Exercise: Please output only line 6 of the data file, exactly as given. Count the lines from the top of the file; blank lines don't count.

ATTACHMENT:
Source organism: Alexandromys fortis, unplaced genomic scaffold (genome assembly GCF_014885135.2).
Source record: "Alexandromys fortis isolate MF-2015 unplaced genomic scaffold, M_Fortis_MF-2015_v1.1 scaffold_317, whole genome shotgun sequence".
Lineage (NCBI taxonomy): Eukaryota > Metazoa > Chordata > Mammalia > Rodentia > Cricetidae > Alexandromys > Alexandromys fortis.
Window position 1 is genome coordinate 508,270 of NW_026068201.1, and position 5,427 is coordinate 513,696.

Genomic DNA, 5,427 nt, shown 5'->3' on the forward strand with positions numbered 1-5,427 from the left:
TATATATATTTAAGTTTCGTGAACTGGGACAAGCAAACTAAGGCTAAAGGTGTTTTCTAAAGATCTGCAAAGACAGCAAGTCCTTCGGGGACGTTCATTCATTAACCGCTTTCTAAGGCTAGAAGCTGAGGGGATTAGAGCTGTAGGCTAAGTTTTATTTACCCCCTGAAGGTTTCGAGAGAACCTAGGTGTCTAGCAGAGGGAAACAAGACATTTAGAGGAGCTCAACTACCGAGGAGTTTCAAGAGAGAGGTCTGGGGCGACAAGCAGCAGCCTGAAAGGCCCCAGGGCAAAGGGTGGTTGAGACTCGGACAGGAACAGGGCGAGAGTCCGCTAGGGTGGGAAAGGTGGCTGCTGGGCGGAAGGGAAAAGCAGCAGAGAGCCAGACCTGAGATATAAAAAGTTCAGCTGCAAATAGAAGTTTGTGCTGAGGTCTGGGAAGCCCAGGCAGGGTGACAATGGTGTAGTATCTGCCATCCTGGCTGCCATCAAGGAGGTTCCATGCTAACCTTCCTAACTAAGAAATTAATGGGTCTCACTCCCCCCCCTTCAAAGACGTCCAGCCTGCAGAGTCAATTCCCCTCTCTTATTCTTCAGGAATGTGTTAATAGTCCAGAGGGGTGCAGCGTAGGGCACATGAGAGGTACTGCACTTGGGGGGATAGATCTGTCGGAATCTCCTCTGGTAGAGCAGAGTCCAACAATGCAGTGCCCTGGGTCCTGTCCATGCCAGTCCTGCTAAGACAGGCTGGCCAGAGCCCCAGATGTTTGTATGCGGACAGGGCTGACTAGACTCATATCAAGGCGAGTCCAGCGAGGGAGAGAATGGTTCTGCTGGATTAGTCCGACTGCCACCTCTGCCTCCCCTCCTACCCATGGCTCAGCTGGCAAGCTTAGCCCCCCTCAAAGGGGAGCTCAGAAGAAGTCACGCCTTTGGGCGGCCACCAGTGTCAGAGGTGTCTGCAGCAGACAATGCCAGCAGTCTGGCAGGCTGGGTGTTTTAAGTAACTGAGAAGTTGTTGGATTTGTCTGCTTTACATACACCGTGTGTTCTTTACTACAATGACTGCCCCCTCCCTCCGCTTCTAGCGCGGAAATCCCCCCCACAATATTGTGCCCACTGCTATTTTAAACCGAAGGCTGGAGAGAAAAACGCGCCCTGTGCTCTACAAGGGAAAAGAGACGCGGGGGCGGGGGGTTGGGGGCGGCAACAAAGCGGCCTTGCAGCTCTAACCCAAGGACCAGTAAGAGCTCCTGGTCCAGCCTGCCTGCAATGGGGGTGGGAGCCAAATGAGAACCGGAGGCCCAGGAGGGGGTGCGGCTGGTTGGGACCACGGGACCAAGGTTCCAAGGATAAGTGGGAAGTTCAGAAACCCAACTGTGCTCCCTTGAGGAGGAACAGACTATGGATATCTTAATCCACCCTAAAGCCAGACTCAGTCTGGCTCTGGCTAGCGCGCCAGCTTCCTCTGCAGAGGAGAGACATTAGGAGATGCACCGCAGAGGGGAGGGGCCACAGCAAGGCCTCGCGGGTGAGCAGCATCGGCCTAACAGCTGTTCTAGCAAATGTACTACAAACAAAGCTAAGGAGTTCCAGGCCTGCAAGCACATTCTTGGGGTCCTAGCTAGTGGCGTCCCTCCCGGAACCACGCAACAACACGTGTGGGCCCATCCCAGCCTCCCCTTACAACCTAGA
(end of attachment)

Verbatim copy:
TATATATATTTAAGTTTCGTGAACTGGGACAAGCAAACTAAGGCTAAAGGTGTTTTCTAAAGATCTGCAAAGACAGCAAGTCCTTCGGGGACGTTCATTCATTAACCGCTTTCTAAGGCTAGAAGCTGAGGGGATTAGAGCTGTAGGCTAAGTTTTATTTACCCCCTGAAGGTTTCGAGAGAACCTAGGTGTCTAGCAGAGGGAAACAAGACATTTAGAGGAGCTCAACTACCGAGGAGTTTCAAGAGAGAGGTCTGGGGCGACAAGCAGCAGCCTGAAAGGCCCCAGGGCAAAGGGTGGTTGAGACTCGGACAGGAACAGGGCGAGAGTCCGCTAGGGTGGGAAAGGTGGCTGCTGGGCGGAAGGGAAAAGCAGCAGAGAGCCAGACCTGAGATATAAAAAGTTCAGCTGCAAATAGAAGTTTGTGCTGAGGTCTGGGAAGCCCAGGCAGGGTGACAATGGTGTAGTATCTGCCATCCTGGCTGCCATCAAGGAGGTTCCATGCTAACCTTCCTAACTAAGAAATTAATGGGTCTCACTCCCCCCCCTTCAAAGACGTCCAGCCTGCAGAGTCAATTCCCCTCTCTTATTCTTCAGGAATGTGTTAATAGTCCAGAGGGGTGCAGCGTAGGGCACATGAGAGGTACTGCACTTGGGGGGATAGATCTGTCGGAATCTCCTCTGGTAGAGCAGAGTCCAACAATGCAGTGCCCTGGGTCCTGTCCATGCCAGTCCTGCTAAGACAGGCTGGCCAGAGCCCCAGATGTTTGTATGCGGACAGGGCTGACTAGACTCATATCAAGGCGAGTCCAGCGAGGGAGAGAATGGTTCTGCTGGATTAGTCCGACTGCCACCTCTGCCTCCCCTCCTACCCATGGCTCAGCTGGCAAGCTTAGCCCCCCTCAAAGGGGAGCTCAGAAGAAGTCACGCCTTTGGGCGGCCACCAGTGTCAGAGGTGTCTGCAGCAGACAATGCCAGCAGTCTGGCAGGCTGGGTGTTTTAAGTAACTGAGAAGTTGTTGGATTTGTCTGCTTTACATACACCGTGTGTTCTTTACTACAATGACTGCCCCCTCCCTCCGCTTCTAGCGCGGAAATCCCCCCCACAATATTGTGCCCACTGCTATTTTAAACCGAAGGCTGGAGAGAAAAACGCGCCCTGTGCTCTACAAGGGAAAAGAGACGCGGGGGCGGGGGGTTGGGGGCGGCAACAAAGCGGCCTTGCAGCTCTAACCCAAGGACCAGTAAGAGCTCCTGGTCCAGCCTGCCTGCAATGGGGGTGGGAGCCAAATGAGAACCGGAGGCCCAGGAGGGGGTGCGGCTGGTTGGGACCACGGGACCAAGGTTCCAAGGATAAGTGGGAAGTTCAGAAACCCAACTGTGCTCCCTTGAGGAGGAACAGACTATGGATATCTTAATCCACCCTAAAGCCAGACTCAGTCTGGCTCTGGCTAGCGCGCCAGCTTCCTCTGCAGAGGAGAGACATTAGGAGATGCACCGCAGAGGGGAGGGGCCACAGCAAGGCCTCGCGGGTGAGCAGCATCGGCCTAACAGCTGTTCTAGCAAATGTACTACAAACAAAGCTAAGGAGTTCCAGGCCTGCAAGCACATTCTTGGGGTCCTAGCTAGTGGCGTCCCTCCCGGAACCACGCAACAACACGTGTGGGCCCATCCCAGCCTCCCCTTACAACCTAGA